Today, They have in place a Constitutional Monarchy system of government. Elizabeth the Second is the Monarch with Patrick Allen and Andrew Holness being the Governor-General and Prime Minister respectively. Their legislative branches consist of the Lower House (House of Representatives) and Upper House (Senate).

Jamaica has a population of 2.95 million people. Of the population, the country is predominantly Black (92.1%). Mixed races make about 6.1%, Asian are another 0.8%, and the other 1.1% are other races or “unspecified”.  They mainly speak English or Jamaican Patois.

In terms of their economy, they are mixed with government intervention with privately owned businesses. They use a Jamaican dollar as their form of currency. Their GDP (nominal) is $14.057 billion which converts to $4,968 per capita. Their Gini Coeffiecent is at 45.5 which is 77th lowest in the world. They mainly focus on service types of jobs because they get over one million tourists a year

Jamaica map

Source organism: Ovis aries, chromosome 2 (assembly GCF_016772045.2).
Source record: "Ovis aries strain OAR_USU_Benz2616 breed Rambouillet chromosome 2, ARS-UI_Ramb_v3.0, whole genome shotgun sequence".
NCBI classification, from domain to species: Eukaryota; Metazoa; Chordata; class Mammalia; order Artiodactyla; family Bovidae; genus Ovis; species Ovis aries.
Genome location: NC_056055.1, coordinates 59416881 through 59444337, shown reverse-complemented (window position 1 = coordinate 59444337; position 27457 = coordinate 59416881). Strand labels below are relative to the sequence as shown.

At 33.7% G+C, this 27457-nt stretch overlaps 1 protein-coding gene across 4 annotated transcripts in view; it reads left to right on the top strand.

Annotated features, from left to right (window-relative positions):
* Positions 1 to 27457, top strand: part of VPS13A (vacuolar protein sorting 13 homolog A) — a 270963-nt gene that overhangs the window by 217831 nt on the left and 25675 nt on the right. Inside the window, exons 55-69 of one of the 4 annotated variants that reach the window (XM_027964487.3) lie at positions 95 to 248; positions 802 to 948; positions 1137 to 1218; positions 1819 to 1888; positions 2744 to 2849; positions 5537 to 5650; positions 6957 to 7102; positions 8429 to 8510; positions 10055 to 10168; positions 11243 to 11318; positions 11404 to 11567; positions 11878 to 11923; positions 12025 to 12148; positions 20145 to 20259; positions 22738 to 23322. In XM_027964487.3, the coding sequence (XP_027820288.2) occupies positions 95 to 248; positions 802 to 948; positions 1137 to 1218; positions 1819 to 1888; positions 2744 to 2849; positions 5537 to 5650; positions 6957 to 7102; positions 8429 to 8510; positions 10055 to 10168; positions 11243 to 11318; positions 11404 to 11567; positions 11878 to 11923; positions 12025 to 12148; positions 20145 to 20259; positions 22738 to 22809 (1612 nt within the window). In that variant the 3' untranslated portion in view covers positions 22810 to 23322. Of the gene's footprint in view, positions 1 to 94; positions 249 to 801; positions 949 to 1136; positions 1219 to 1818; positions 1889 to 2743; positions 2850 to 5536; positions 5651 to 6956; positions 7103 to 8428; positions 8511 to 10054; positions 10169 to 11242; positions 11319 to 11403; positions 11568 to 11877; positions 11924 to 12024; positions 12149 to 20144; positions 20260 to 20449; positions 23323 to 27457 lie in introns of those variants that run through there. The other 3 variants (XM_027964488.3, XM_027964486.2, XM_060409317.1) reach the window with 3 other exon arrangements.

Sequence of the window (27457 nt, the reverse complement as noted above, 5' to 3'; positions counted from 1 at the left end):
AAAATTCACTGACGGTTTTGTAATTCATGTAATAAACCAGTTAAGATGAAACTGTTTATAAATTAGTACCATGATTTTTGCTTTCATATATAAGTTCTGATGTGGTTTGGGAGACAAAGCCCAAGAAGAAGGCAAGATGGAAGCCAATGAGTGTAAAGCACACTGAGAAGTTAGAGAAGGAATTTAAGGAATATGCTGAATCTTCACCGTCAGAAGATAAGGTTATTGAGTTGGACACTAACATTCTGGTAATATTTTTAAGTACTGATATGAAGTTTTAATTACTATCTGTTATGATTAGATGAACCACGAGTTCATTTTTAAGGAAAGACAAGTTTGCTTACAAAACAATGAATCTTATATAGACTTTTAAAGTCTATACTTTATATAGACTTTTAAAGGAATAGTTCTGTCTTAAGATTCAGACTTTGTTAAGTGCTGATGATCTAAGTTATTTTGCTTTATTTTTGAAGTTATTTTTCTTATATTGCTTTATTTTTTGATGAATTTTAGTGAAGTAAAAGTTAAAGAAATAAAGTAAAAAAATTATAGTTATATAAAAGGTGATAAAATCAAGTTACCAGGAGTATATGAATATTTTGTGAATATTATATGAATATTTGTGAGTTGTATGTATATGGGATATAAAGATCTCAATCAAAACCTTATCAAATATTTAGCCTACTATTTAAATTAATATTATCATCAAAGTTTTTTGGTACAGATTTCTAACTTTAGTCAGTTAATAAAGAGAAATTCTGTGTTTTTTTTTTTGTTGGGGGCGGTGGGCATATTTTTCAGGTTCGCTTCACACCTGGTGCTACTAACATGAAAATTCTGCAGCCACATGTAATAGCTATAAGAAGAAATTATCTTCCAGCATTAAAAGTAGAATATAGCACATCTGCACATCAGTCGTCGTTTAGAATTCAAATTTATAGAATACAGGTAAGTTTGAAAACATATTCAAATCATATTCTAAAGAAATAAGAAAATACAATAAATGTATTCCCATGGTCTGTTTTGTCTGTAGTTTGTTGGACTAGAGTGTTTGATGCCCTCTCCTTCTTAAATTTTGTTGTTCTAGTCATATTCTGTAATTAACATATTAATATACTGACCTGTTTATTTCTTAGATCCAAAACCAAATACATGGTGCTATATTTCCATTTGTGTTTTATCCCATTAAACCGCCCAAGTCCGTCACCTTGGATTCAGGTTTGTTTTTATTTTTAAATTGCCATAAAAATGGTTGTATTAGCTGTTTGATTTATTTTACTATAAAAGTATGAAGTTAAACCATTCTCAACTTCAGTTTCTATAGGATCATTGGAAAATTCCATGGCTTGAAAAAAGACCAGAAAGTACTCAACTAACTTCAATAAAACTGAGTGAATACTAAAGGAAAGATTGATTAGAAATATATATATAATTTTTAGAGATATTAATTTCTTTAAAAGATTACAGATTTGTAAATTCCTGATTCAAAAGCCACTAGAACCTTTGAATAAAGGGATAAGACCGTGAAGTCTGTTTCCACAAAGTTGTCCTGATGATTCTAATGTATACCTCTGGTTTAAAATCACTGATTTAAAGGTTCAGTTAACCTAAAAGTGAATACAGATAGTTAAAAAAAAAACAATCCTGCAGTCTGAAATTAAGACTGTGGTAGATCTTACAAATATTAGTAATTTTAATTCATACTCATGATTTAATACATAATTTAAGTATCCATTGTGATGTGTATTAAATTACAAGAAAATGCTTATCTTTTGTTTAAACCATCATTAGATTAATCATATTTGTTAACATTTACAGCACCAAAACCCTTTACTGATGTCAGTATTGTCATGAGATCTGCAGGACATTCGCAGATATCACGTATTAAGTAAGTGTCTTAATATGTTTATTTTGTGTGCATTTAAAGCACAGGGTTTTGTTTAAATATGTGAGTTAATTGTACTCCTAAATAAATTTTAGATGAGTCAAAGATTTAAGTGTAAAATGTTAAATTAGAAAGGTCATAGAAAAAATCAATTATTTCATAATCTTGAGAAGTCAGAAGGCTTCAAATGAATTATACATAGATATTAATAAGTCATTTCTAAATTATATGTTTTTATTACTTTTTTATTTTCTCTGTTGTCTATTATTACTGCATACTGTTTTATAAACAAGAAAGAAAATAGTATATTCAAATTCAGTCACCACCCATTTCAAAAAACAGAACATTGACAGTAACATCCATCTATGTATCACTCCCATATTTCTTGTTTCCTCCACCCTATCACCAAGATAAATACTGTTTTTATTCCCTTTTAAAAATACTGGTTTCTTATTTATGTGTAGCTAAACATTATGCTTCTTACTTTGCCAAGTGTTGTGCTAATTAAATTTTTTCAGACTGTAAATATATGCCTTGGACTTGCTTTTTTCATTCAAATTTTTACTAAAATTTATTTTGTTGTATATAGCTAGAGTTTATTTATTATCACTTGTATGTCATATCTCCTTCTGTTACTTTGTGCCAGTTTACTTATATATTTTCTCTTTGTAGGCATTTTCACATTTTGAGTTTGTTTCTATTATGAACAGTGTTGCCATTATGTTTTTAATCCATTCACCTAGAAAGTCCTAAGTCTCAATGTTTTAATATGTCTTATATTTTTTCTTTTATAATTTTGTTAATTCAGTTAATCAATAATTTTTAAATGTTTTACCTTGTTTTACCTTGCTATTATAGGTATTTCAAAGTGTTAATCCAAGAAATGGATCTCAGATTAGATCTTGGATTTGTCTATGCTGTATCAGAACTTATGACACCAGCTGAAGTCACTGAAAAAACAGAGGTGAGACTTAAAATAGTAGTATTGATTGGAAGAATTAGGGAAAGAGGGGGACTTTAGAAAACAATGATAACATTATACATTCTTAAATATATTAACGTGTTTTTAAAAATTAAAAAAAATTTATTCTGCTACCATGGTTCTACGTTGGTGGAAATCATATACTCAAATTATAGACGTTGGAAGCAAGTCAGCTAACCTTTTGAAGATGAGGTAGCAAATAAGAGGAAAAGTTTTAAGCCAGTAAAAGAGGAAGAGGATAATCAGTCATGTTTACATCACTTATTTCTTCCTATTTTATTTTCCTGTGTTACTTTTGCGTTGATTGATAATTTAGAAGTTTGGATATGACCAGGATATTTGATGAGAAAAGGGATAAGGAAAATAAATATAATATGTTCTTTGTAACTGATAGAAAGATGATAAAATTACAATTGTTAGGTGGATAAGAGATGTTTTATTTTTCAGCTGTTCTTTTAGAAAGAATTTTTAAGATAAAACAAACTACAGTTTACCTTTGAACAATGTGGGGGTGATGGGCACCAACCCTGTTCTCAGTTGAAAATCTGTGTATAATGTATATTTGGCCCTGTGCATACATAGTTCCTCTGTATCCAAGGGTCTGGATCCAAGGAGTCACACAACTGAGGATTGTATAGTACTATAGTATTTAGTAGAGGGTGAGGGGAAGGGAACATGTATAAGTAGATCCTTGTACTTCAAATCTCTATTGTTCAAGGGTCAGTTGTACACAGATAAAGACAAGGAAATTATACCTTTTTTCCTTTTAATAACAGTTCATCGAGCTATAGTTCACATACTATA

wordtravels.com

The size of their island is 4,244 square miles, which is slightly more than the size of Rhode Island and Delaware combined. The nation’s capital is located in Kingston. The country is broken down to three counties (from West to East, Cornwall, Middlesex, and Surrey) of about 14 parishes (5 in Cornwall, 5 in Middlesex, and 4 in Surrey).

Education is important for the betterment of society. In Jamaica, they have their own system of schooling starting at the Early Childhood level (2-4 years old). They then move to Primary (Prep) School (4-11 years old). After that, they have Secondary School (11-19 years old). Finally, they have Tertiary School (19+ years old) which are like community colleges. All their schools are a hybrid of being privately and publicly owned institutions.

Like schools in the United States, Jamaicans can compete in athletics as well as gaining an education. The Jamaicans love athletics and I do as well. Being a track athlete in high school, the Jamaicans and I appreciate competitive Track and Field. As I mentioned before, Jamaica is the home to the fastest man ever, Usain Bolt. He holds the world records in the 100-meter and 200-meter dashes. He is also part of the world record relay in the 4×100 meter. Even though one of their countrymen is the “fastest man ever”, the most popular sport in the country is Cricket. Like most nations around the world, they also love soccer, basketball, and rugby. Other sports that Jamaicans love to compete in are netball, horse-racing, and baseball. One notable baseball player from Jamaica is Justin Masterson, whose is a starting pitcher in the MLB.